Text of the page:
And again when Sacks attended a narcolepsy support group in New York:
“Cataplexy – the sudden, complete loss of muscle tone with emotion or laughter – affected many at this meeting, and it was freely discussed. … But hallucinations were another matter: people often hesitate to admit to them, and there was little open discussion of the subject, even in a room full of narcoleptics. Nonetheless, many people later wrote to me about their hallucinations,” (Sacks, Page 220)
As I mentioned, there’s a lot to learn in this book, and indeed the material is very fascinating, I flew through it in a matter of days. In my opinion, the most intriguing chapters were where Sacks discussed his own experience with hallucinatory drugs and the effects he experienced while using them, including dramatic instances where Sacks hallucinated whole conversations with non-existent people, and wandering around New York city while under the influence.
My other favourite chapter is ‘Narcolepsy and Night Hags’ from which I quoted above. Of particular interest for me was the discussion of sleep paralysis, which I occasionally have. Usually once a month I awaken suddenly to find I can’t move and experience strange sensations like the uncomfortable feeling that I’m not alone or that something is lurking next to my paralyzed body. Occasionally I’ll hear noises or feel something touching my skin. Seconds later I’ll regain the ability to move and discover no nocturnal terror waiting for me. I’m so familiar with the sensation now that when it occurs I can usually recognize what’s happening and it’s not as terrifying. (I wrote a bit about sleeping before on Skeptic North)
While my experiences with sleep paralysis have been disturbing, I’ve never experienced its most famous feature, waking to discover something sitting on or suffocating you. This is brought about by the trouble breathing many have during an episode and it’s also the namesake of the word ‘nightmare.’
“The ‘mare’ in ‘nightmare’ originally referred to a demonic woman who suffocated sleepers by laying on their chests (she was called ‘Old Hag’ in Newfoundland). Ernest Jones, in his monograph On The Nightmare, emphasized that nightmares were radically different from ordinary dreams in their invariable sense of a fearful presence (sometimes astride the chest), difficulty breathing, and the realization that one is totally paralyzed.” (Sacks, page 227)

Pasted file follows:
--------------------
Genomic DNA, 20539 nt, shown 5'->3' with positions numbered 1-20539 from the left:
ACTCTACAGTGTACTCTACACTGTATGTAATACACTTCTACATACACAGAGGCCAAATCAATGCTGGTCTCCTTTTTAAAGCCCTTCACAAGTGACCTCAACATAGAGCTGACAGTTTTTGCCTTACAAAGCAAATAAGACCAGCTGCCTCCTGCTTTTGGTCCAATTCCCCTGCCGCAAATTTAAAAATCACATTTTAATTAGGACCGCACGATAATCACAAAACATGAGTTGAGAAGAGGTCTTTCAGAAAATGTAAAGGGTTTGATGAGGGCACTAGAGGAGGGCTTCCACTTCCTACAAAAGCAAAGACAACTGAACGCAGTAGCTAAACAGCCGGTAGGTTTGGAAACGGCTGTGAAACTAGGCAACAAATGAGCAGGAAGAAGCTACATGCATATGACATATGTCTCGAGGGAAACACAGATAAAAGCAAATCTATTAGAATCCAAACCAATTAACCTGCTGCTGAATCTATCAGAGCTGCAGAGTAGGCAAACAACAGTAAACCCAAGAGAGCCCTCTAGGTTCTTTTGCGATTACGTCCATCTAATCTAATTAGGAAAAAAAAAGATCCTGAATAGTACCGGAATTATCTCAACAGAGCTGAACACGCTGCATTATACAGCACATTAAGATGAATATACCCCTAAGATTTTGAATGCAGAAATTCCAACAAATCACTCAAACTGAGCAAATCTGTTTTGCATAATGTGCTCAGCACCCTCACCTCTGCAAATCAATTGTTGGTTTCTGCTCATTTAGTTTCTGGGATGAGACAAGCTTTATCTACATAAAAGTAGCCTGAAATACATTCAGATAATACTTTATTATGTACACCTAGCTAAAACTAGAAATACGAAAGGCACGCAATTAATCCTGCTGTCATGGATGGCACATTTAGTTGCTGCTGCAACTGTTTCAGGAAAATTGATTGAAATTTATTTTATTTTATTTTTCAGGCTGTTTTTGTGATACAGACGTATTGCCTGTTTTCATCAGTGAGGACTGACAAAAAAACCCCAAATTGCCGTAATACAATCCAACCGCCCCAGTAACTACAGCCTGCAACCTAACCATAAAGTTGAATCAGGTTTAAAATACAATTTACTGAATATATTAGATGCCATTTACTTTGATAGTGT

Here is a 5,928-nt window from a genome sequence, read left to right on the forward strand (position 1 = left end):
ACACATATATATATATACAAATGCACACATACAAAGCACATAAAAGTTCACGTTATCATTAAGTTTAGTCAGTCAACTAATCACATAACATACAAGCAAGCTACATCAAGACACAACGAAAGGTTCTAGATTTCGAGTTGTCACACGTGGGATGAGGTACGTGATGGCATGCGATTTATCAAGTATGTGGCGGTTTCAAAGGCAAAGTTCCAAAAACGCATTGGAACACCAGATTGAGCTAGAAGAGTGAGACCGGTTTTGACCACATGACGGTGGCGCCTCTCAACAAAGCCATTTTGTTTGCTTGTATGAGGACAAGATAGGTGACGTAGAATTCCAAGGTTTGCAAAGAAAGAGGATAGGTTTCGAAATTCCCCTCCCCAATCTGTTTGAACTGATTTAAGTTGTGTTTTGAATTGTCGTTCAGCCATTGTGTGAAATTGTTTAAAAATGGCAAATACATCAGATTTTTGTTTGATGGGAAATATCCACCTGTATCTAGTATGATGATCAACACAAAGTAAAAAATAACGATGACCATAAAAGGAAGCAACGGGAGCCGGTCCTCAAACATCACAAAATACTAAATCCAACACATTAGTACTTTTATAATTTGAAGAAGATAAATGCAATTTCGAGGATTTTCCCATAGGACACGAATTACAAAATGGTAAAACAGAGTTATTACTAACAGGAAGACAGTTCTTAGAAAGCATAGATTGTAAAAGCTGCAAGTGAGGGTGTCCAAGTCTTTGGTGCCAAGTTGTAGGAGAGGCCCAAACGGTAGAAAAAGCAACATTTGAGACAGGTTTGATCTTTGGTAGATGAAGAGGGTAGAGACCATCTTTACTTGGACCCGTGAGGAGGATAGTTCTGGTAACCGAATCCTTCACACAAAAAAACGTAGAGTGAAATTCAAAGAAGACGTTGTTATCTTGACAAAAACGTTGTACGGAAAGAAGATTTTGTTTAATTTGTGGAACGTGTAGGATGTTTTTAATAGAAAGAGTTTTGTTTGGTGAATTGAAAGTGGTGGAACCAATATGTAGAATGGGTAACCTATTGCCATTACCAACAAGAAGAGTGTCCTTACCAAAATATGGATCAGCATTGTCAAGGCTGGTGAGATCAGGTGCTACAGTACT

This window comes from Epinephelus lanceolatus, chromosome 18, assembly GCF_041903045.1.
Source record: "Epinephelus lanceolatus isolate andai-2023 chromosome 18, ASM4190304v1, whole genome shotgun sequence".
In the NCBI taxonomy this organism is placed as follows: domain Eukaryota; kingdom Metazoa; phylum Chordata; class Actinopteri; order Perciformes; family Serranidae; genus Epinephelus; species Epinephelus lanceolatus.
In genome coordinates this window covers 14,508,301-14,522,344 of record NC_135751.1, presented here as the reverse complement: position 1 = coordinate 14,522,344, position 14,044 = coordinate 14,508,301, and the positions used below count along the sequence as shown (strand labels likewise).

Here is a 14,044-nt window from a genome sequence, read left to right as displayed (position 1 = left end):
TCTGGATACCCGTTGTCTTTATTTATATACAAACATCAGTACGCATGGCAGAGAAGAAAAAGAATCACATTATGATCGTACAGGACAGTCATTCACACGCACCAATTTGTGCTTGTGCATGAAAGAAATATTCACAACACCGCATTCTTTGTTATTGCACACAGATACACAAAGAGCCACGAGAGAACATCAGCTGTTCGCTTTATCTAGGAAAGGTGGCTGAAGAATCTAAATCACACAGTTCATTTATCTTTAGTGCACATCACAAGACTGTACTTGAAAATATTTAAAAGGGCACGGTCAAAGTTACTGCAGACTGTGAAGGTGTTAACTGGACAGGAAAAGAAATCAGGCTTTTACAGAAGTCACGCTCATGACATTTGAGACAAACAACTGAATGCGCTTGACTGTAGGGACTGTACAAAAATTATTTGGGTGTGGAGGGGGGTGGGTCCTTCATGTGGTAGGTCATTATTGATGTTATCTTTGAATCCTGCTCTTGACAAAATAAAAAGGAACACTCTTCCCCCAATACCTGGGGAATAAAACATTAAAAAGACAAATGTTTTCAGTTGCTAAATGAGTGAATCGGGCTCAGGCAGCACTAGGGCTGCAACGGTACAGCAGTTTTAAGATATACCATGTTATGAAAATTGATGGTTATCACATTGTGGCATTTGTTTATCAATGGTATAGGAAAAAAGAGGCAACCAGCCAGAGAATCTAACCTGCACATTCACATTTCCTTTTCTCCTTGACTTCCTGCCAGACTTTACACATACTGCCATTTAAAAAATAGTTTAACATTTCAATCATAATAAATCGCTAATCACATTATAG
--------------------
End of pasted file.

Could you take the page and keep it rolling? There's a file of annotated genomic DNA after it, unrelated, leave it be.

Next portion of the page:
Sacks also provides some interesting context that hallucinations like sleep paralyses have in pre-science society. Folk lore of Old Hags, sleep demons and angelic visitations become far more understandable when looking at the powerful effects hallucinations can have on the human psyche. Sleep demons may have gone out of style these days, but we’ve replaced them with ghosts and alien abductions.
Most of the hallucinations Sacks talks about are random generations of the mind, they aren’t particularly relevant to the people who have them. As such, he rarely dives into the meaning behind them, which is logical since they are seemingly randomly generated independent of the beliefs of the person hallucinating them. Sacks is a neurologist as well, so his interest appears to be on the cause and not so much the meaning or interpretation behind hallucinations.
This randomness and independence from the person having the hallucination is what sets them apart from dreams, which are by-products of the beliefs, experiences and personality of the dreamer. So for readers interested in a more psychological approach might be disappointed with the book.
The only other weak area I found was I would have liked a more comprehensive conclusion. The book, fairly anticlimactically ends. Again, understanding that this is a “how” book and not a “why” book, I would still have liked a stronger ending to which hang one’s hat on.
Nevertheless, if you haven’t read a Sacks book before, this is a good one to start with. If you have, you probably know what to expect and if you liked his previous books, chances are you’ll like this one as well.